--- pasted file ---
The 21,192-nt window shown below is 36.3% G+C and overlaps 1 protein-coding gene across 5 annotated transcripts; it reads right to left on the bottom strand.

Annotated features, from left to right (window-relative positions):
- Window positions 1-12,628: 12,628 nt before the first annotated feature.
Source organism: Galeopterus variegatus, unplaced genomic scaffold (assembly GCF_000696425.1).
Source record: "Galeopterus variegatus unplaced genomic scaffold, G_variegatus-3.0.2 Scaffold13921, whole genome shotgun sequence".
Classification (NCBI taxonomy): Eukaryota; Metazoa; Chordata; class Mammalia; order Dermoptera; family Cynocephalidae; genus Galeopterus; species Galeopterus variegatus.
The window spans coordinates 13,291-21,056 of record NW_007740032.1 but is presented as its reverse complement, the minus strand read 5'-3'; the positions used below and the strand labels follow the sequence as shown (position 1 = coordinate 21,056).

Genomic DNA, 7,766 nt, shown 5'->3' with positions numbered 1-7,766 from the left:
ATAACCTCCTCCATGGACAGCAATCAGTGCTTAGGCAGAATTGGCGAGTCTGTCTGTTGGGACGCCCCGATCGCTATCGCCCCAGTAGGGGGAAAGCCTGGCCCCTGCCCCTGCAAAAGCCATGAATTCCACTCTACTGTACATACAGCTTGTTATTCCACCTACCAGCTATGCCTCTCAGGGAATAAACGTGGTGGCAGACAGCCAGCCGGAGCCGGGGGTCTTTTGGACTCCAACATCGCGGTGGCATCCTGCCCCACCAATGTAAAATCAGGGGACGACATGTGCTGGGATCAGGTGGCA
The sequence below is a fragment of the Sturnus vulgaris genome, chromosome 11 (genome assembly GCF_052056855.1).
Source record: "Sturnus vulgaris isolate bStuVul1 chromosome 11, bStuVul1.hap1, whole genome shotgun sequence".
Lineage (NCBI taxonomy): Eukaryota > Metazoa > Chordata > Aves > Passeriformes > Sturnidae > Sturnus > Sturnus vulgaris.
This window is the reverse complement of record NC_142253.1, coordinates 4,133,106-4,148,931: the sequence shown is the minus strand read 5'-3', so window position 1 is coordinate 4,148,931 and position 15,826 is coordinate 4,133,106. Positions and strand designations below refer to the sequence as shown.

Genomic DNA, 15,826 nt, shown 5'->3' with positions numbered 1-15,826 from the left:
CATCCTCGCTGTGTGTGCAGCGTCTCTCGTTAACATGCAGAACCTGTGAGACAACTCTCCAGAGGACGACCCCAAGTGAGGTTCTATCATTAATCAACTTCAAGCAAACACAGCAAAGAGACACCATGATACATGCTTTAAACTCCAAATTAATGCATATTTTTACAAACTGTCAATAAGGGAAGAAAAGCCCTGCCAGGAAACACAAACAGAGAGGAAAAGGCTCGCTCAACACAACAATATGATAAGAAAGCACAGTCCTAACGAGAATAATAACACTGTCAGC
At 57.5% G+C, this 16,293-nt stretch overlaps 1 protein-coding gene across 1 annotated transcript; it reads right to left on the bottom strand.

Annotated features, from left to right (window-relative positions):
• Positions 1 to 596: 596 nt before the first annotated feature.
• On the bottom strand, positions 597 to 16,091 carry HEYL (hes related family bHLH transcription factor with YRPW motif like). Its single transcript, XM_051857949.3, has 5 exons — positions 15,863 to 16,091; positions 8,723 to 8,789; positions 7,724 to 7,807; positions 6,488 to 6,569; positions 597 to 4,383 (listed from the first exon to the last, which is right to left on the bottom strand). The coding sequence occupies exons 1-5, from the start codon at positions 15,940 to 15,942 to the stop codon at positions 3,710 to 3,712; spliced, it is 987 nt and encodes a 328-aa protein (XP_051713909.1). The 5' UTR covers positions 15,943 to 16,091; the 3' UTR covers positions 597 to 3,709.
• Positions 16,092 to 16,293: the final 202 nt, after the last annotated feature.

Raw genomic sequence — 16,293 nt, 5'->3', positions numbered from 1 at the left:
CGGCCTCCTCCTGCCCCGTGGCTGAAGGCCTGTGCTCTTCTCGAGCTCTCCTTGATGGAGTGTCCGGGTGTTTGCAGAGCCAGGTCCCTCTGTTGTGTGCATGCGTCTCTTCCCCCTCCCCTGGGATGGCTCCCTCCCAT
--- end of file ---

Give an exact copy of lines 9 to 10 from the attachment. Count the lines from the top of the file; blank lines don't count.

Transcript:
ATAACCTCCTCCATGGACAGCAATCAGTGCTTAGGCAGAATTGGCGAGTCTGTCTGTTGGGACGCCCCGATCGCTATCGCCCCAGTAGGGGGAAAGCCTGGCCCCTGCCCCTGCAAAAGCCATGAATTCCACTCTACTGTACATACAGCTTGTTATTCCACCTACCAGCTATGCCTCTCAGGGAATAAACGTGGTGGCAGACAGCCAGCCGGAGCCGGGGGTCTTTTGGACTCCAACATCGCGGTGGCATCCTGCCCCACCAATGTAAAATCAGGGGACGACATGTGCTGGGATCAGGTGGCA
The sequence below is a fragment of the Sturnus vulgaris genome, chromosome 11 (genome assembly GCF_052056855.1).